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Discussion Starter · #1 ·
Hey all. So I have a 79 camaro, 350, HEI distributor. I just finished assembling the motor and wiring and when I'm trying to start it, it just keeps cranking and seems to spit puffs of gas out of the carb. To me it sounds like the cam and crank timing is out of whack and unfortunately I didn't check it since I got it back from the engine builder as a long block. My mistake.

So i've triple checked my distributor install as well as my wires tried turning it 180 deg., I'm on the compression stroke for sure, I'm definitely getting gas, and I checked that I'm getting spark, however, the spark appears to be weak even though I'm getting a full 12 volts into the dist. Bad coil?

I'm worried that the engine shop got my internal timing wrong and really don't want to tear apart the whole front of the motor I've come way too far to have to go all the way back. Especially since its pretty unlikely that an engine shop would get timing wrong on a 350. Another bit of info on this, I did the "finger test" to assure that I was on the comp stroke, and I checked again with a scribe in the chamber to see when the piston started going down in reference to TDC mark on harm. balancer And it was at like 22 after on my timing tape when it started moving down. That cant be right.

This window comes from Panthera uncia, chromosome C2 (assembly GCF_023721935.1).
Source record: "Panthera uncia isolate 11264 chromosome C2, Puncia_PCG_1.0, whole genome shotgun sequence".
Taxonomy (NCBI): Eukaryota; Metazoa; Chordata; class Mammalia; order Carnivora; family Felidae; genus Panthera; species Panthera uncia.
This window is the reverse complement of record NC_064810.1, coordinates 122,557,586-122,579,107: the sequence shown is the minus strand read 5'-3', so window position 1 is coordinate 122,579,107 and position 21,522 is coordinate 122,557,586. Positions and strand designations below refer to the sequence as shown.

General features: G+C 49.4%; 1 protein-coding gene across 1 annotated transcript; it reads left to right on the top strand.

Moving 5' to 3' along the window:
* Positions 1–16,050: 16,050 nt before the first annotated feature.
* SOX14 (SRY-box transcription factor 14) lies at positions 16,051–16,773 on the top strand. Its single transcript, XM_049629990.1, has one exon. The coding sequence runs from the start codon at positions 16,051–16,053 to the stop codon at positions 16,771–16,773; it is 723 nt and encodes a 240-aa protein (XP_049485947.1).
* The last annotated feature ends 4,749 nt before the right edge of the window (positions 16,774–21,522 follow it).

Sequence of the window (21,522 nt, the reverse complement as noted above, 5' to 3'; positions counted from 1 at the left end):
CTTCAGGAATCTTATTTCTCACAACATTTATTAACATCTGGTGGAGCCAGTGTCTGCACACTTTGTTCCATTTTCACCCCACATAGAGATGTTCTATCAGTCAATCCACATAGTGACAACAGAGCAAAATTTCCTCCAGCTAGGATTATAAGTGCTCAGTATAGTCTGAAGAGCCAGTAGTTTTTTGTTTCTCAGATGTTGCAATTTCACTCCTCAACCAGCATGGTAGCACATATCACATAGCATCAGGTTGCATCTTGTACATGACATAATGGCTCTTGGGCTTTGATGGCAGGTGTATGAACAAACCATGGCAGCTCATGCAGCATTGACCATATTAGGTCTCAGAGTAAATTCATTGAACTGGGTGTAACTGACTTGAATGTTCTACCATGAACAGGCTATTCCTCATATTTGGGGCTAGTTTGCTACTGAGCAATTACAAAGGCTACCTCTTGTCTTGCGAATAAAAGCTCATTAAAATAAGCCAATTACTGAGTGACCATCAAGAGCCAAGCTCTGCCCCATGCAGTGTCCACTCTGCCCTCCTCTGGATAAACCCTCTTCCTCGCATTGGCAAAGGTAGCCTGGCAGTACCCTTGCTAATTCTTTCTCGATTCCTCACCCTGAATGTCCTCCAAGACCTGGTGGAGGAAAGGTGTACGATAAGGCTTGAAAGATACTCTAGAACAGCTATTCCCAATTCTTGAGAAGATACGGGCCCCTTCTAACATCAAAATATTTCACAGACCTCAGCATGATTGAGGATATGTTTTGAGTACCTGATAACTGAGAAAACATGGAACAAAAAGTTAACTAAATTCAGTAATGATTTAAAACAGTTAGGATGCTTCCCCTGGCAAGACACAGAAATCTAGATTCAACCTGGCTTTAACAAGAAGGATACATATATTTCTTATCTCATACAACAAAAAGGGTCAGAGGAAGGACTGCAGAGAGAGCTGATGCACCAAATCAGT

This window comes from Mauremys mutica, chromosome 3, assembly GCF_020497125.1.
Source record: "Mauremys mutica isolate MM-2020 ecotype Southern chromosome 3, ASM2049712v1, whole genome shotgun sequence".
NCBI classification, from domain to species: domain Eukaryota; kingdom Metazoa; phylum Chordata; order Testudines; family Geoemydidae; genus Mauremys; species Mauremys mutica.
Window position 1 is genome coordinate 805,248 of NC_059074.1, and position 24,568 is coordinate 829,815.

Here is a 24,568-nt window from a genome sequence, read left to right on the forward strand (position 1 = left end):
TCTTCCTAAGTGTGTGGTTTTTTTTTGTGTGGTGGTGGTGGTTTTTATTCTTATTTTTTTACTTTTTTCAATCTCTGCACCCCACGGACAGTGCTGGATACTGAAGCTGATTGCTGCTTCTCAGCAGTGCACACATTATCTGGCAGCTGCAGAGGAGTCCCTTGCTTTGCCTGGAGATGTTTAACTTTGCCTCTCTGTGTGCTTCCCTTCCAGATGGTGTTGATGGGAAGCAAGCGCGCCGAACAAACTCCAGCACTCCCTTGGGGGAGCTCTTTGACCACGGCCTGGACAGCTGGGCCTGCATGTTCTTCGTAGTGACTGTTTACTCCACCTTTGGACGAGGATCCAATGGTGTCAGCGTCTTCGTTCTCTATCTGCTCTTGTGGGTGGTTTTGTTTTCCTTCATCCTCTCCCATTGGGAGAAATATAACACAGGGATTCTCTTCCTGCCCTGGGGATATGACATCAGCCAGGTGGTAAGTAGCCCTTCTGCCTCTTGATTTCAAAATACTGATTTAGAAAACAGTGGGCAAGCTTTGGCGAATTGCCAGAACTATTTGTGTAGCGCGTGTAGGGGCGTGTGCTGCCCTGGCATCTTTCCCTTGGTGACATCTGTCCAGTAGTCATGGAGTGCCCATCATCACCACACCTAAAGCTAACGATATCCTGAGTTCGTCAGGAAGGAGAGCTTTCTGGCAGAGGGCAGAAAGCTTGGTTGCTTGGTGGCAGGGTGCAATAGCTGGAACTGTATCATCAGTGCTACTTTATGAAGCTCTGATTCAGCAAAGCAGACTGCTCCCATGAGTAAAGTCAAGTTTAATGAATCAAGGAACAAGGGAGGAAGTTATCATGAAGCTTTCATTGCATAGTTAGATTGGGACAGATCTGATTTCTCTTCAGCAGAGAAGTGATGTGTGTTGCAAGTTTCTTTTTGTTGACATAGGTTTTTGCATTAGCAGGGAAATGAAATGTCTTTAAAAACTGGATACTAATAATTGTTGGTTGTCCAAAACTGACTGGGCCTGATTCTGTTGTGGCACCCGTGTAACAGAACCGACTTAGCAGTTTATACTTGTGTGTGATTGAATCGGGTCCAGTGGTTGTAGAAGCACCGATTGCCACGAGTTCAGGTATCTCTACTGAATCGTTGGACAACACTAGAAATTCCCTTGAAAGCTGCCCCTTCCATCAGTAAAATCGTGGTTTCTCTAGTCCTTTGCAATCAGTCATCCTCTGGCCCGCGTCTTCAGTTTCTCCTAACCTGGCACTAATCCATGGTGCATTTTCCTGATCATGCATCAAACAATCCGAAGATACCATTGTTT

So long story short, could the weak spark be a bad coil? and cause it not to start? And also, how can I check that my cam and crank are correctly aligned without tearing my motor apart?

Help is definitely appreciated, because I did it by the book and now I dont know what the hell is wrong, haha :confused:. Thank you!
 

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Discussion Starter · #2 ·
Update

UPDATE: Got it to run although rough, by turning the dist very hard CCW. So i figured Id move all the wires CCW one post and adjust from there. didn't run at all then. still not sure if the timing is right internally though...

Anyway, do you guys think that I'm off a tooth or two on the distributor gear?? And thats why I had to turn it CCW so much??
 

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Discussion Starter · #4 ·
I will definitely give it another go tomorrow, thanks. The harmonic balancer line being way off, is that fairly common? its the right size but its aftermarket.
 

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1st, talk to the shop that assembled it to ask them about the balancer timing mark. I would doubt they timed the crank and cam incorrectly, but anything is possible. You MUST know where #1 TDC mark is within a degree or two of accuracy with your balancer mark.